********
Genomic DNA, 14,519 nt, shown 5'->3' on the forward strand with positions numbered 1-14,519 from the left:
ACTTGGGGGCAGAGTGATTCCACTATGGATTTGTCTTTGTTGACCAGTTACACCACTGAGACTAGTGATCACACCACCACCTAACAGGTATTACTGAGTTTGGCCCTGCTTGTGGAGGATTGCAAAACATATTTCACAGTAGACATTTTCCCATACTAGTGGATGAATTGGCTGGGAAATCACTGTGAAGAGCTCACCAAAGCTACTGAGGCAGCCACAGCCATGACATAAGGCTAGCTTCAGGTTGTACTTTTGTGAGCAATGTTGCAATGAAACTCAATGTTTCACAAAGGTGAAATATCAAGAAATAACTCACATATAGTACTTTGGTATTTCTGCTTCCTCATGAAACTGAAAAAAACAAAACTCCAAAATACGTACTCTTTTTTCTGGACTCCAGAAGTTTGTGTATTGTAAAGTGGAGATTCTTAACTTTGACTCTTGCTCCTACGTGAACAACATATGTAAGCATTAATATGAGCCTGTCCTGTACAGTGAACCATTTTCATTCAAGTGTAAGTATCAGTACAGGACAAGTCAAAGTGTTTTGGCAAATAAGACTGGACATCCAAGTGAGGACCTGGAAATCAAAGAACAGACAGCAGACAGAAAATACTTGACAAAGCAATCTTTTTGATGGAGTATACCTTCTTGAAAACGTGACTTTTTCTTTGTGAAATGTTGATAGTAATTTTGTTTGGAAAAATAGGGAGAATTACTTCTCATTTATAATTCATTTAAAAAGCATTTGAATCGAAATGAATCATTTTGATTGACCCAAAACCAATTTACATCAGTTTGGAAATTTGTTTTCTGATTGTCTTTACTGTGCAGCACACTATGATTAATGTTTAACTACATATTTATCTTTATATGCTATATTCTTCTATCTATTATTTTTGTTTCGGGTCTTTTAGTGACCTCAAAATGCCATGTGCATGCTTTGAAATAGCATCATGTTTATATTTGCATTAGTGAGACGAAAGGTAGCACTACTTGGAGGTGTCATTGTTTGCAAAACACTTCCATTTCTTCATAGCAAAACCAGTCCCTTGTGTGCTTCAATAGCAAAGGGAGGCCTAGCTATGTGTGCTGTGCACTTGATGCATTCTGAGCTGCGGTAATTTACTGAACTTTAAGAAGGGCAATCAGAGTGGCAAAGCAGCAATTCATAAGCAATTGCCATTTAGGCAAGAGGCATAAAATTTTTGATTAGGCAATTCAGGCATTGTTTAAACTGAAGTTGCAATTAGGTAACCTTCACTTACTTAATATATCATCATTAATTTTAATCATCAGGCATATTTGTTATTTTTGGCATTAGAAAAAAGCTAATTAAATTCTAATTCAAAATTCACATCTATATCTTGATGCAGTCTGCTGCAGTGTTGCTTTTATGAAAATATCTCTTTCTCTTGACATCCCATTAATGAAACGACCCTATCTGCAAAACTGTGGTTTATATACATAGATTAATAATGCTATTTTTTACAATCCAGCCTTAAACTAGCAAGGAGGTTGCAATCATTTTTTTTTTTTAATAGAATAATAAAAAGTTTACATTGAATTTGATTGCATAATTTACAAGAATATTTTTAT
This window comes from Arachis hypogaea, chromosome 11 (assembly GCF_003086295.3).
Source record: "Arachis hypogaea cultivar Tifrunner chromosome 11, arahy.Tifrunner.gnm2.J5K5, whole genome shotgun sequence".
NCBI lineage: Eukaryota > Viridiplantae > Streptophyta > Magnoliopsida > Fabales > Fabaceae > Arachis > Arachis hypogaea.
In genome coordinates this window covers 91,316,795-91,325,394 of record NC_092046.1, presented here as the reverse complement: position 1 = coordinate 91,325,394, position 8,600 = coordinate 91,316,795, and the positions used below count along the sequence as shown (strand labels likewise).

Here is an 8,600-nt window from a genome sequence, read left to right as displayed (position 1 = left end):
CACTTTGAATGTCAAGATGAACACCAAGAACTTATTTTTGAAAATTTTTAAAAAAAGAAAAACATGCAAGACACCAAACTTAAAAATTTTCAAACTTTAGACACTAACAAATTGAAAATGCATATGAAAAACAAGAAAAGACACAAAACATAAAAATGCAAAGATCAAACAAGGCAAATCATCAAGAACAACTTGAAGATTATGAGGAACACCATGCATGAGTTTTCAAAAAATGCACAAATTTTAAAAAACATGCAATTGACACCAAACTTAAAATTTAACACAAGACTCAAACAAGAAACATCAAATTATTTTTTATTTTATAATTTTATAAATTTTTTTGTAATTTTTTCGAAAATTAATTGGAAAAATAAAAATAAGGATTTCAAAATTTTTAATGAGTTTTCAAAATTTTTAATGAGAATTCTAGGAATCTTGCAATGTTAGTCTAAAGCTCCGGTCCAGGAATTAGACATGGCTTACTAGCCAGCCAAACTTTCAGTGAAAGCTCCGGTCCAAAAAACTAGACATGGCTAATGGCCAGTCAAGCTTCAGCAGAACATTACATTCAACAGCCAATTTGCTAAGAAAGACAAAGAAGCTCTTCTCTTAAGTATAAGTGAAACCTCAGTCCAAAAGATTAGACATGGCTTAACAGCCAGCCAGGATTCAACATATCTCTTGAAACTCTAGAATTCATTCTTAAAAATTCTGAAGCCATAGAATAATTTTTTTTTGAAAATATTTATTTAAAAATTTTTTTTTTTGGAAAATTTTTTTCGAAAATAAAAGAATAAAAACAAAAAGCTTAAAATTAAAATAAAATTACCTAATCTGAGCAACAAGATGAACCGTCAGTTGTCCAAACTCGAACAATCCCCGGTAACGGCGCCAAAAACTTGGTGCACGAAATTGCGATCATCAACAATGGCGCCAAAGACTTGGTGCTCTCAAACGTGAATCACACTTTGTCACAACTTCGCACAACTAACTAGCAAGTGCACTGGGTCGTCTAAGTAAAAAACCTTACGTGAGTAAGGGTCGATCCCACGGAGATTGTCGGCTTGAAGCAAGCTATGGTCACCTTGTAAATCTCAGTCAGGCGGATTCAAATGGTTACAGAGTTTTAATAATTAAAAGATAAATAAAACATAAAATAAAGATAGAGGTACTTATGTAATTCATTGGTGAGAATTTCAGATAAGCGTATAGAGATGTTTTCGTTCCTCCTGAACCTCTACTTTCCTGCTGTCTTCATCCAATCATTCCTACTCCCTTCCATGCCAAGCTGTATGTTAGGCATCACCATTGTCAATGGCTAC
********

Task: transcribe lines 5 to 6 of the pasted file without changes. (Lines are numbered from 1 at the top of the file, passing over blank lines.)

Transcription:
NCBI lineage: Eukaryota > Viridiplantae > Streptophyta > Magnoliopsida > Fabales > Fabaceae > Arachis > Arachis hypogaea.
In genome coordinates this window covers 91,316,795-91,325,394 of record NC_092046.1, presented here as the reverse complement: position 1 = coordinate 91,325,394, position 8,600 = coordinate 91,316,795, and the positions used below count along the sequence as shown (strand labels likewise).